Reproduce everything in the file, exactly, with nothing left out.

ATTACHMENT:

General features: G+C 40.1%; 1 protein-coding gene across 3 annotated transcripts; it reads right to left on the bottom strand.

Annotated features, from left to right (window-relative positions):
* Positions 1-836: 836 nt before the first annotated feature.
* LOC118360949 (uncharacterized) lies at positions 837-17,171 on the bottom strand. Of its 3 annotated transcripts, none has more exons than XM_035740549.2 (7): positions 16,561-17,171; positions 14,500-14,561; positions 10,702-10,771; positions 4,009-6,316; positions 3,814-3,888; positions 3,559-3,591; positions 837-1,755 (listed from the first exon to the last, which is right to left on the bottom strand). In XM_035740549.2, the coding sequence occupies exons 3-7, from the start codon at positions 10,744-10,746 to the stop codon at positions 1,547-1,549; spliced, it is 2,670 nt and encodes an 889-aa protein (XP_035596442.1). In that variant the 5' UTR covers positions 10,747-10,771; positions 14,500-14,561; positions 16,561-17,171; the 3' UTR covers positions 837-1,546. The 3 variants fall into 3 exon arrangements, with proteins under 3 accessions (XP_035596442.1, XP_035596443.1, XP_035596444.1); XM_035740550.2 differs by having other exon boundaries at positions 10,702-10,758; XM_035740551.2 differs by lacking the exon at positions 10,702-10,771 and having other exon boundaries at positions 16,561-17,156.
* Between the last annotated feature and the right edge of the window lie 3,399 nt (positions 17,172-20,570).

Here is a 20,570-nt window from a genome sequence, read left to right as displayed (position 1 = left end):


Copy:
General features: G+C 40.1%; 1 protein-coding gene across 3 annotated transcripts; it reads right to left on the bottom strand.

Annotated features, from left to right (window-relative positions):
* Positions 1-836: 836 nt before the first annotated feature.
* LOC118360949 (uncharacterized) lies at positions 837-17,171 on the bottom strand. Of its 3 annotated transcripts, none has more exons than XM_035740549.2 (7): positions 16,561-17,171; positions 14,500-14,561; positions 10,702-10,771; positions 4,009-6,316; positions 3,814-3,888; positions 3,559-3,591; positions 837-1,755 (listed from the first exon to the last, which is right to left on the bottom strand). In XM_035740549.2, the coding sequence occupies exons 3-7, from the start codon at positions 10,744-10,746 to the stop codon at positions 1,547-1,549; spliced, it is 2,670 nt and encodes an 889-aa protein (XP_035596442.1). In that variant the 5' UTR covers positions 10,747-10,771; positions 14,500-14,561; positions 16,561-17,171; the 3' UTR covers positions 837-1,546. The 3 variants fall into 3 exon arrangements, with proteins under 3 accessions (XP_035596442.1, XP_035596443.1, XP_035596444.1); XM_035740550.2 differs by having other exon boundaries at positions 10,702-10,758; XM_035740551.2 differs by lacking the exon at positions 10,702-10,771 and having other exon boundaries at positions 16,561-17,156.
* Between the last annotated feature and the right edge of the window lie 3,399 nt (positions 17,172-20,570).

Here is a 20,570-nt window from a genome sequence, read left to right as displayed (position 1 = left end):